Want an interesting way to learn about a research topic? Check out cool Infographics, a website devoted to displaying data at-a-glance, in visually appealing ways. While reading these ”online posters” you can instantly learn a lot of scientific facts, trivia and icomplex concepts that are often otherwise difficult and take a long time – and many words – to understand. This resource would be good for any students levels 4 and higher, especially IELTS students who need to learn how to synthesize and describe scientific research.
In this video, Ari Bixhorn from the IE team walks through the Internet Explorer 10 web browsing experience in the new Windows 8 developer preview release. This is a pre-release and not final version of either IE10 or Windows 8 – just an early glimpse into how the team is thinking about the experience.
Traditional computers often seem brilliant and simpleminded at the same time. On the one hand, they can perform billions of high-precision numerical operations per second with perfect repeatability. On the other hand, they fail catastrophically when their inputs are incomplete or ambiguous. These strengths and weaknesses flow from their mathematical foundations in deductive logic and deterministic functions. Navia Systems is working to change all this, by building the world’s first natively probabilistic computers, designed from the ground up to handle ambiguity, make good guesses, and learn from their experience. Instead of logic and determinism, Navia’s hardware and software are grounded in probability distributions and stochastic simulators, generalizing the mathematics of traditional computing to the probabilistic setting. The result is a technology as suited to making judgements in the presence of uncertainty as traditional computing technology is to large-scale record keeping.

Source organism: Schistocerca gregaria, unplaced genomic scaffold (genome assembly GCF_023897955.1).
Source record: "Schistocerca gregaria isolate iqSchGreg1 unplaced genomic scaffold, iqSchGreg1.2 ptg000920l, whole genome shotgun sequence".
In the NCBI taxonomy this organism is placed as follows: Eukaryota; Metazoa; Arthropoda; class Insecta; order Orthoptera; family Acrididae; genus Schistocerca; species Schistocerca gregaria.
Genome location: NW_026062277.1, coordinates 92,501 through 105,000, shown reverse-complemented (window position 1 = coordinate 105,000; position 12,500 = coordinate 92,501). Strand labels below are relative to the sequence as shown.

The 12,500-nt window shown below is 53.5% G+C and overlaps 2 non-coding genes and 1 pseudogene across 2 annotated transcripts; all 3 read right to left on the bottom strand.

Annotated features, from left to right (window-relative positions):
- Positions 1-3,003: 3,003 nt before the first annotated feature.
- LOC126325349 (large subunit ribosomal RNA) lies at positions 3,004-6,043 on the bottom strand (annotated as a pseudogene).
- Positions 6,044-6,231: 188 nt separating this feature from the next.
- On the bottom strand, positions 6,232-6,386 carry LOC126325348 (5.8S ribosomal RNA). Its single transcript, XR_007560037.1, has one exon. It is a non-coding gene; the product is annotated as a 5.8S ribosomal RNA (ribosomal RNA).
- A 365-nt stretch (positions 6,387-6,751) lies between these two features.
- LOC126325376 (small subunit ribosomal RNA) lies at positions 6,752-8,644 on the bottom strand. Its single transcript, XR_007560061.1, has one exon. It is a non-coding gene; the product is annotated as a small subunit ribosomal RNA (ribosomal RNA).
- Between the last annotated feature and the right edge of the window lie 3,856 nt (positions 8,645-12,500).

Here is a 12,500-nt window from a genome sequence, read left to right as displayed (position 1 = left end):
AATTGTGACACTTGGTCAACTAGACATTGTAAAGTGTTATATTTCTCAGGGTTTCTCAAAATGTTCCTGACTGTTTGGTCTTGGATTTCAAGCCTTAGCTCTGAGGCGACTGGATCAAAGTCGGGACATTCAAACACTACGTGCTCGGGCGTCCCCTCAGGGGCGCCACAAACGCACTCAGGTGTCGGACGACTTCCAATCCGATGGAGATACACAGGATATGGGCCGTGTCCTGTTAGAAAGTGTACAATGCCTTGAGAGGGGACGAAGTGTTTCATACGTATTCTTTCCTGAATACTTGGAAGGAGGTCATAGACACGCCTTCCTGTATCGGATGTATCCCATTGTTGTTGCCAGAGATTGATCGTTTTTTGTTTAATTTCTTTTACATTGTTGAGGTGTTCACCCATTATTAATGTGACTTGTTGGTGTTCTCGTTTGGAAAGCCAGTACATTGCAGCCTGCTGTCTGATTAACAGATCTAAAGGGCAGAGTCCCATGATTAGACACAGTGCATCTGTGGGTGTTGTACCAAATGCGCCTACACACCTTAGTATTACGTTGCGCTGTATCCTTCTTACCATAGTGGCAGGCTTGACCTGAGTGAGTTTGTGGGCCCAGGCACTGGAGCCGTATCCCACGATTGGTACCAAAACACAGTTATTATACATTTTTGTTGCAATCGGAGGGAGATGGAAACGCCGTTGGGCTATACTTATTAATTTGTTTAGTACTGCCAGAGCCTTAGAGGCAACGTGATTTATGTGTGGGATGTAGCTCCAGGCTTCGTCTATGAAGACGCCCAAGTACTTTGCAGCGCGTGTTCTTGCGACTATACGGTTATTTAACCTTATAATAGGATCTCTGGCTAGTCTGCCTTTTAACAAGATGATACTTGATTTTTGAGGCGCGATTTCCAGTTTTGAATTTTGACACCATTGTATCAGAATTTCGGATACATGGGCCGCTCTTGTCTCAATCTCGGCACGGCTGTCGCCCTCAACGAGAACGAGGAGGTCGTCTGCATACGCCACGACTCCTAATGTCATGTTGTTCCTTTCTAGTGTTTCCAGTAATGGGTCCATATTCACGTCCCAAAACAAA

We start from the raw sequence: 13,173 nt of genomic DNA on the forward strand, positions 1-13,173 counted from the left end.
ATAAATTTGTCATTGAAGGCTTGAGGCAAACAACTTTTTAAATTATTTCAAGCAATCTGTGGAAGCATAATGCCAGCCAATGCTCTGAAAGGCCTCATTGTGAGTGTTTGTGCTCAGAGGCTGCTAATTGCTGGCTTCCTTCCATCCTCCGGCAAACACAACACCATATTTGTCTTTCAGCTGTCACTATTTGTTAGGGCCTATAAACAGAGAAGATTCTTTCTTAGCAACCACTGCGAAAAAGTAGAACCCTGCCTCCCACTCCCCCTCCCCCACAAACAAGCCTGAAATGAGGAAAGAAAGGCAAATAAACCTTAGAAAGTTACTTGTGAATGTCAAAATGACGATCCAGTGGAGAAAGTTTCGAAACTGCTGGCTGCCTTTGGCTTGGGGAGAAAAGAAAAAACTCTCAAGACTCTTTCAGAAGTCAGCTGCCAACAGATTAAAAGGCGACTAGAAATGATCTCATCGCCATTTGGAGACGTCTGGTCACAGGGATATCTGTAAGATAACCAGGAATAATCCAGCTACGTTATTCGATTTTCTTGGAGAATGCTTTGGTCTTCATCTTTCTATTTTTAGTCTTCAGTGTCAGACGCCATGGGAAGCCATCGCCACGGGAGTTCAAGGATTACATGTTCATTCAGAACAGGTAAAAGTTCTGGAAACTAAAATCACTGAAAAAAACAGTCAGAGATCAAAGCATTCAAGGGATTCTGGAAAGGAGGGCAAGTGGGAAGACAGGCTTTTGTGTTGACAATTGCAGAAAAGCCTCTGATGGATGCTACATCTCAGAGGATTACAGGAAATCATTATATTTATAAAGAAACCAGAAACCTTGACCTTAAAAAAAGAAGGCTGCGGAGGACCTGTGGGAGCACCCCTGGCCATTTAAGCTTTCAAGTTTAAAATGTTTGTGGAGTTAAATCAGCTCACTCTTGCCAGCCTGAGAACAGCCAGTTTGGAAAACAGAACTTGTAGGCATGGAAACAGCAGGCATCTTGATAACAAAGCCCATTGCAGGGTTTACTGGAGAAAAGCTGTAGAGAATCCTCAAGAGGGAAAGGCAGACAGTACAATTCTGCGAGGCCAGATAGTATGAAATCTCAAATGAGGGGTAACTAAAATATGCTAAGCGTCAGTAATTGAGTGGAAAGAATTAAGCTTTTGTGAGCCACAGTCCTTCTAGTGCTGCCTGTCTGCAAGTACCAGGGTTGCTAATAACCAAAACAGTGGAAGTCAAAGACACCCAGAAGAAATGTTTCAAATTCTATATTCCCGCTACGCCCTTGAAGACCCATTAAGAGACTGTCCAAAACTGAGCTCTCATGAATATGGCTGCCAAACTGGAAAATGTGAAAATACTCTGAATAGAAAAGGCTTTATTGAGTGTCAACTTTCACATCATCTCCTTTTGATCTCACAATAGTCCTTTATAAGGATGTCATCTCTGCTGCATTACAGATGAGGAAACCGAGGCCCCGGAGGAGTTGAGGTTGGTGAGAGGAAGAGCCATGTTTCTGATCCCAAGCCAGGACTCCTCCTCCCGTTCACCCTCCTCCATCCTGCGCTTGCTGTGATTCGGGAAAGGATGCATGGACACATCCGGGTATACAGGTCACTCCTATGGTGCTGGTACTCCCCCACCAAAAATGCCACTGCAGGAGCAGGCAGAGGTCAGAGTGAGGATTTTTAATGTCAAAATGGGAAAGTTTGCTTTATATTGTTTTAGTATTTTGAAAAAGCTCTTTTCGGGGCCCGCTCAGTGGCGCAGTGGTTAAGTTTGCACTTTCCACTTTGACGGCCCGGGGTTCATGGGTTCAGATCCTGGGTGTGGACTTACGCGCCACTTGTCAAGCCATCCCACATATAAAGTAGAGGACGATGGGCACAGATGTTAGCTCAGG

Conversations between people include a lot more than just words. All sorts of visual and aural cues indicate each party’s state of mind and make for a productive interaction.
But a furrowed brow, a gesticulating hand, and a beaming smile are all lost on computers. Now, researchers at MIT and Tufts are experimenting with a way for computers to gain a little insight into our inner world.
Their system, called Brainput, is designed to recognize when a person’s workload is excessive and then automatically modify a computer interface to make it easier. The researchers used a lightweight, portable brain monitoring technology, called functional near-infrared spectroscopy (fNIRS), that determines when a person is multitasking. Analysis of the brain scan data was then fed into a system that adjusted the user’s workload at those times. A computing system with Brainput could, in other words, learn to give you a break.
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